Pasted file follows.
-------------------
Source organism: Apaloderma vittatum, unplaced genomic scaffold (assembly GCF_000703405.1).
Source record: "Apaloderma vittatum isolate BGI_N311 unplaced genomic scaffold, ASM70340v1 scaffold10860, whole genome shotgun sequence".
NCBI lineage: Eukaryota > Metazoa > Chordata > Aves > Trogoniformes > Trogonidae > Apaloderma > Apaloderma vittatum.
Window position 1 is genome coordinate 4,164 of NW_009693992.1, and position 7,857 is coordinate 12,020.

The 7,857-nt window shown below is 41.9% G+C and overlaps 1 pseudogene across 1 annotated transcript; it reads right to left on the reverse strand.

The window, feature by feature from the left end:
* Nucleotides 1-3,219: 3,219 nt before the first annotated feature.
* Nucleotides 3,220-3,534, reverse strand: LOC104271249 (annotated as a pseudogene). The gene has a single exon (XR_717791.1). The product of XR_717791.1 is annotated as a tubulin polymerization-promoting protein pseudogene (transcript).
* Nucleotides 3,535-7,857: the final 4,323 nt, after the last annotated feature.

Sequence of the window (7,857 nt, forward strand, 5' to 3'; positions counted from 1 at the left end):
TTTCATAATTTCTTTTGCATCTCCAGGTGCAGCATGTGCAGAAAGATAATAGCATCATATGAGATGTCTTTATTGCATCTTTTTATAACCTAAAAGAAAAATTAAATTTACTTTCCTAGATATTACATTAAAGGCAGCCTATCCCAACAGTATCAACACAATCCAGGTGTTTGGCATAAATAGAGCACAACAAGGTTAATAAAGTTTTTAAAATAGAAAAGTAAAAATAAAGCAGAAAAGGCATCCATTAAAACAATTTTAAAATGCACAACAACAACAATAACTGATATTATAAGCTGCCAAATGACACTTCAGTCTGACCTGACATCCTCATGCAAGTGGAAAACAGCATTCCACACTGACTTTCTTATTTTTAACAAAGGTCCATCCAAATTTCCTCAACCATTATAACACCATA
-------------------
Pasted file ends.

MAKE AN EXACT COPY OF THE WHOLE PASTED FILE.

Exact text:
Source organism: Apaloderma vittatum, unplaced genomic scaffold (assembly GCF_000703405.1).
Source record: "Apaloderma vittatum isolate BGI_N311 unplaced genomic scaffold, ASM70340v1 scaffold10860, whole genome shotgun sequence".
NCBI lineage: Eukaryota > Metazoa > Chordata > Aves > Trogoniformes > Trogonidae > Apaloderma > Apaloderma vittatum.
Window position 1 is genome coordinate 4,164 of NW_009693992.1, and position 7,857 is coordinate 12,020.

The 7,857-nt window shown below is 41.9% G+C and overlaps 1 pseudogene across 1 annotated transcript; it reads right to left on the reverse strand.

The window, feature by feature from the left end:
* Nucleotides 1-3,219: 3,219 nt before the first annotated feature.
* Nucleotides 3,220-3,534, reverse strand: LOC104271249 (annotated as a pseudogene). The gene has a single exon (XR_717791.1). The product of XR_717791.1 is annotated as a tubulin polymerization-promoting protein pseudogene (transcript).
* Nucleotides 3,535-7,857: the final 4,323 nt, after the last annotated feature.

Sequence of the window (7,857 nt, forward strand, 5' to 3'; positions counted from 1 at the left end):
TTTCATAATTTCTTTTGCATCTCCAGGTGCAGCATGTGCAGAAAGATAATAGCATCATATGAGATGTCTTTATTGCATCTTTTTATAACCTAAAAGAAAAATTAAATTTACTTTCCTAGATATTACATTAAAGGCAGCCTATCCCAACAGTATCAACACAATCCAGGTGTTTGGCATAAATAGAGCACAACAAGGTTAATAAAGTTTTTAAAATAGAAAAGTAAAAATAAAGCAGAAAAGGCATCCATTAAAACAATTTTAAAATGCACAACAACAACAATAACTGATATTATAAGCTGCCAAATGACACTTCAGTCTGACCTGACATCCTCATGCAAGTGGAAAACAGCATTCCACACTGACTTTCTTATTTTTAACAAAGGTCCATCCAAATTTCCTCAACCATTATAACACCATA